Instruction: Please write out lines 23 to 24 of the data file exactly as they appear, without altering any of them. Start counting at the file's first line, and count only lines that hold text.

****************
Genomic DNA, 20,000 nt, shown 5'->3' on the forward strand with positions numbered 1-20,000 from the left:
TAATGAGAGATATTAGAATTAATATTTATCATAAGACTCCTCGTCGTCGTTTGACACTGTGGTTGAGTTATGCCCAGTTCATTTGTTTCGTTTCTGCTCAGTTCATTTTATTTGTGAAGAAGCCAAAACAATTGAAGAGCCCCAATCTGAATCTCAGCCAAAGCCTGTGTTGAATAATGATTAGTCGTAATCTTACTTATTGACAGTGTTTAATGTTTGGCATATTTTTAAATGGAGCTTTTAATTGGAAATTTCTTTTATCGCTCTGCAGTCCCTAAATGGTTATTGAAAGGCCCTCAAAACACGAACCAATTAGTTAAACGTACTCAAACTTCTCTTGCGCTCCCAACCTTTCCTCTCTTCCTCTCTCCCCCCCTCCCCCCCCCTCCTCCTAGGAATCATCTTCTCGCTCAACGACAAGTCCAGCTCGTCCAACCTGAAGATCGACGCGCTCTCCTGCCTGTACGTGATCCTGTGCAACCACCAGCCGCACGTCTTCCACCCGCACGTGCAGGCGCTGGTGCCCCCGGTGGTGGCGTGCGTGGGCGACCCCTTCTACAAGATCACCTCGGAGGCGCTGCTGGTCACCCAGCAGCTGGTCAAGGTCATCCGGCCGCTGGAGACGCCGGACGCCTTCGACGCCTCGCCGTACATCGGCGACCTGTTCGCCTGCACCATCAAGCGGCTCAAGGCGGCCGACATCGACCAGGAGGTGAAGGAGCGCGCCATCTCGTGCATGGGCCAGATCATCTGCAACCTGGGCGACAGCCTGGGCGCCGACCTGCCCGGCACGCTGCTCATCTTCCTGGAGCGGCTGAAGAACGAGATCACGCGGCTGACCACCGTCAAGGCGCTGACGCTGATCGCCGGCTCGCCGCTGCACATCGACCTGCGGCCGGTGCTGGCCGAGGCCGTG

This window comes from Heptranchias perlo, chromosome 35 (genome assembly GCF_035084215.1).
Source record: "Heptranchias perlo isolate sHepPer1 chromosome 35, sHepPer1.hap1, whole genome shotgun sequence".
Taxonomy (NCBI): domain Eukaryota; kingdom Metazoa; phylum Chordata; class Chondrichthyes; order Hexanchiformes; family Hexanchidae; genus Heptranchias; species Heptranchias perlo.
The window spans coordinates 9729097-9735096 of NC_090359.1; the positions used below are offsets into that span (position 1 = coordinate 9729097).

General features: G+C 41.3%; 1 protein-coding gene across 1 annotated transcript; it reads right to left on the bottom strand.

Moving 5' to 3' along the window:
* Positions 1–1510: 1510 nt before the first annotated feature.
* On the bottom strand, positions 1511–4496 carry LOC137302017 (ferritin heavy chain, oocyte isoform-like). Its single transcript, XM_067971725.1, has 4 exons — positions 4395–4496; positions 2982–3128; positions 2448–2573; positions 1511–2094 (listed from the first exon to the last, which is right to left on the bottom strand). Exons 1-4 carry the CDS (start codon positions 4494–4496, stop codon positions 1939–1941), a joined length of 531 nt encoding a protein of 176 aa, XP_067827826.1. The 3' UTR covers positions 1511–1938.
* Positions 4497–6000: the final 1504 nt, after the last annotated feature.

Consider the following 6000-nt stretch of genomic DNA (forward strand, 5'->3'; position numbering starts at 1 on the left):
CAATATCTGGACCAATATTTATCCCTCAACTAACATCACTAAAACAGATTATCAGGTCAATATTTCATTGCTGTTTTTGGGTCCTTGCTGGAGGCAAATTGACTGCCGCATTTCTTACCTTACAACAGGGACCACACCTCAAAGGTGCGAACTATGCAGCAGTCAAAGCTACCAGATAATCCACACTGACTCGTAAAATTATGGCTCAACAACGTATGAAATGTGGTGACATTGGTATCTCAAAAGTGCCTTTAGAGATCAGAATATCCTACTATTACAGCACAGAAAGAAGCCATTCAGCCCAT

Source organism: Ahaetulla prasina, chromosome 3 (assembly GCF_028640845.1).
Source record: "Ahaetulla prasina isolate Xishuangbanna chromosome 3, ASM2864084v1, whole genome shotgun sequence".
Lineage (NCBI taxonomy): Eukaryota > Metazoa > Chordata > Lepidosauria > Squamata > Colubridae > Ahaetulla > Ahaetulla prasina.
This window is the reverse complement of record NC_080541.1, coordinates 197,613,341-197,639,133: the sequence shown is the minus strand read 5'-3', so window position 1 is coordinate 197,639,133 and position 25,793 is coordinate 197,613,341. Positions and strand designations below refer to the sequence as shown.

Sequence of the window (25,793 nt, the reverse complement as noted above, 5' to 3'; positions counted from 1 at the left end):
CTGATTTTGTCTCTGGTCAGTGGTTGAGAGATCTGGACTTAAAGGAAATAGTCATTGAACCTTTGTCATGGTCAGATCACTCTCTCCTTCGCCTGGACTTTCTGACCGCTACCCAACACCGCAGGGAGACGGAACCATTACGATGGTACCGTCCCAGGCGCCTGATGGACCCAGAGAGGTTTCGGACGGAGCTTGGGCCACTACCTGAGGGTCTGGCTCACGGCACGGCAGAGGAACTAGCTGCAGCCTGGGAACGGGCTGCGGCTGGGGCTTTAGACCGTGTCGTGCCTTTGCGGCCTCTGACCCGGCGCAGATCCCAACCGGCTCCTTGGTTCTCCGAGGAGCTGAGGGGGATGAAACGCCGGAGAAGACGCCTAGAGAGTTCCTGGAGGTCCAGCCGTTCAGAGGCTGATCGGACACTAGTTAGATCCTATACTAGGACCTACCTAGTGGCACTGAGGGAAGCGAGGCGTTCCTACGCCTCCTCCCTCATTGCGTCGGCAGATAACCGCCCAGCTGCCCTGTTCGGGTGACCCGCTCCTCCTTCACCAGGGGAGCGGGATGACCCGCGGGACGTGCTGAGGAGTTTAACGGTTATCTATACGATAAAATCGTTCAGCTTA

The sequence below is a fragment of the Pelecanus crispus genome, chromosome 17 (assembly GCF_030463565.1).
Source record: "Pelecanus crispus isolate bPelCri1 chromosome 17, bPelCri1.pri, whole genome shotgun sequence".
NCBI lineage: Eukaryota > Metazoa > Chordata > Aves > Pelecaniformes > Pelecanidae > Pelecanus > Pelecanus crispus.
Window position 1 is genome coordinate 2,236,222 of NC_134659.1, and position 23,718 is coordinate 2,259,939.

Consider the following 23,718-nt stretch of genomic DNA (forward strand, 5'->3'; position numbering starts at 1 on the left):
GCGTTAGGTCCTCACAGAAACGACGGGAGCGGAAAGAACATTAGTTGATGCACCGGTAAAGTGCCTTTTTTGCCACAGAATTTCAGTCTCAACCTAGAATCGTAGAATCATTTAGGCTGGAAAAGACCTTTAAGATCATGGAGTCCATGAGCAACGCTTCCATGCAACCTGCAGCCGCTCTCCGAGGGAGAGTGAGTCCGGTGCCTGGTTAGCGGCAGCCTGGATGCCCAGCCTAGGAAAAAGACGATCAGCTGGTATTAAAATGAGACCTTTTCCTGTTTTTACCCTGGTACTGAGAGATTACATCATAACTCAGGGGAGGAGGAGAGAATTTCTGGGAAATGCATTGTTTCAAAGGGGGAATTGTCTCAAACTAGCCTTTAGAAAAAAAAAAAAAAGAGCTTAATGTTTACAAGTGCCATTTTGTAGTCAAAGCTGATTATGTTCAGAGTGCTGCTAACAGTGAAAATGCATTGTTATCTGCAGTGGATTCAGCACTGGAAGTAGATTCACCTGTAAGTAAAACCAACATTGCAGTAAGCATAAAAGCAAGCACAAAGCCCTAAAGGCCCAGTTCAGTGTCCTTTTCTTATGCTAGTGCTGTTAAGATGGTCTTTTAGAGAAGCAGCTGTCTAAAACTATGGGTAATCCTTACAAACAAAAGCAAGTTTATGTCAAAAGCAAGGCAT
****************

Window position 1 is genome coordinate 2,236,222 of NC_134659.1, and position 23,718 is coordinate 2,259,939.

Consider the following 23,718-nt stretch of genomic DNA (forward strand, 5'->3'; position numbering starts at 1 on the left):